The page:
From a 21st-Century perspective, time zones just make sense. After all, who would want to call a distant friend to chat if they were at work or sleeping? Time zones are essential to a global society and economy.
But what about time zone history? Who came up with the idea? Surely, something must have prompted this type of standardization.
Yes, a few things did lead to standard time zones: mainly industrialization and the rise of high-speed transportation. Keep reading to learn the details of what happened to bring this structuring framework into existence.
Life Before Standardized Time Zones
It’s hard to imagine a world without time zones. You have to wonder how people agreed on times to meet or when to begin and end their days. The answer is that, for the most part, they took their cues from the sun.
People kept time locally, using the sun’s highest point of the day to determine the noon hour, and they set their watches based on this indicator. Sometimes, there was a town clock. Other times, a resident would charge a small fee to let people use his watch to adjust theirs.
Even though farmers, the most numerous group of pre-industrial workers. They could follow the seasons and daily livestock routines. But they still needed to know when to expect visitors, send their children to school, and so on.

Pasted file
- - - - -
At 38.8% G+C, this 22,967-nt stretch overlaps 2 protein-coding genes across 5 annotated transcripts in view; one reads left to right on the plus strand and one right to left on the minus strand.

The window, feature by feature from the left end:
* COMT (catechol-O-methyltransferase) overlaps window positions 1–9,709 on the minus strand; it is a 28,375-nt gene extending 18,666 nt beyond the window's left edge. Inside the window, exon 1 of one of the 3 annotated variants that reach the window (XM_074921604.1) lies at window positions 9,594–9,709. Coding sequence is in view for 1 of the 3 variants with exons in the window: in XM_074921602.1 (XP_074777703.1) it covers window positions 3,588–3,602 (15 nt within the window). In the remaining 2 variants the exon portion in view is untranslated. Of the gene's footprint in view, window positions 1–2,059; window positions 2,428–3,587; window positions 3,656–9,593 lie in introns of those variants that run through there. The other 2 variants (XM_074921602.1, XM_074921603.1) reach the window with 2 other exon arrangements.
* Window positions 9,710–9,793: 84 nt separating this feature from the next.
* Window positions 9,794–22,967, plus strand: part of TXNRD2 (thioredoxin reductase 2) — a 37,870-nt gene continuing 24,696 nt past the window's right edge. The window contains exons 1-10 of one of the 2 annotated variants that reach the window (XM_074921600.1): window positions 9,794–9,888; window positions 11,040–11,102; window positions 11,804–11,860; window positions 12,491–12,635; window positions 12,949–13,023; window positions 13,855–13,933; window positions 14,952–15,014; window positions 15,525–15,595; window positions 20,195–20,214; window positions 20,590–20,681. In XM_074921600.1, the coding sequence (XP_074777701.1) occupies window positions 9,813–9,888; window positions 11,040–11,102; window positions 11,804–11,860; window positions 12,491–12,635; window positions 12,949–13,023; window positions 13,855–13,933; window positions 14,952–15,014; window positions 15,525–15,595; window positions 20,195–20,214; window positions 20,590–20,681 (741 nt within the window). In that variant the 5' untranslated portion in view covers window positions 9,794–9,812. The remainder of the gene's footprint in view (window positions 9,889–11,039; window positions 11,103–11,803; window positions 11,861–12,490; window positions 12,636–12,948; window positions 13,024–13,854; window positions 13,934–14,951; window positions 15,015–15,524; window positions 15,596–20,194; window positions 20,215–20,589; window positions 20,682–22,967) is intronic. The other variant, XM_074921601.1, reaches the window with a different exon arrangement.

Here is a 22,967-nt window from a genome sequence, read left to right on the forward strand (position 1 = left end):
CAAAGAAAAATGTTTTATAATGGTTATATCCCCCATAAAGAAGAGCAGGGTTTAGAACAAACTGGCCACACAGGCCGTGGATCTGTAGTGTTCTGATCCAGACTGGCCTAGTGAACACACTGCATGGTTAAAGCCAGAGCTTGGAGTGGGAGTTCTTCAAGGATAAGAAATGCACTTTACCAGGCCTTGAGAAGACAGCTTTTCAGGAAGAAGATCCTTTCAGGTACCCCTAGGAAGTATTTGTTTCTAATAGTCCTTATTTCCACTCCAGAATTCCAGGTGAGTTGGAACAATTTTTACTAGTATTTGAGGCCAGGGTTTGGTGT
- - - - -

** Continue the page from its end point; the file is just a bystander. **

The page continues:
Differences between distant locations were of little concern before the 19th Century. Travel took a very long time, no matter what, and long-distance communication was simply another reason for travel.
Time Zone History Begins
With the advent of railroads (a common carrier) in the 1830s, people realized that there had to be a new system in place. Those traveling any distance at all needed to know when trains would arrive at their stations and then reach their destinations.
A Growing Demand for Precision
First, though, the public needed to experience a more accurate form of timekeeping so they would be able to articulate what they needed.
Soon, a solution fell into place with the chronometer’s invention. This technology eventually replaced the pendulum clock in every way, except as a conversation piece.
The demand for precise time only became more acute with the demand for precision overall, as the rural agriculture-driven economy gave way to fixed hourly jobs in cities. Workers had to know precisely when it was time to punch the time clock.
As the 19th Century progressed, railroads and cross-country travel took root in American life. Railroads were helped by the telegraph. This relatively new technology could send notices alerting oncoming trains to accidents and delays on the tracks.
North America had some of the greatest distances for trains to cover. Smaller countries, especially in Europe, also had reasons for imposing order on timekeeping processes. For example, several had overseas empires to oversee.
Sir Fleming’s Role
In 1878, Canada’s Sir Sandford Fleming came up with the time zone concept. He recommended dividing the world into 24 longitudinal zones, each spaced 15 degrees of longitude apart.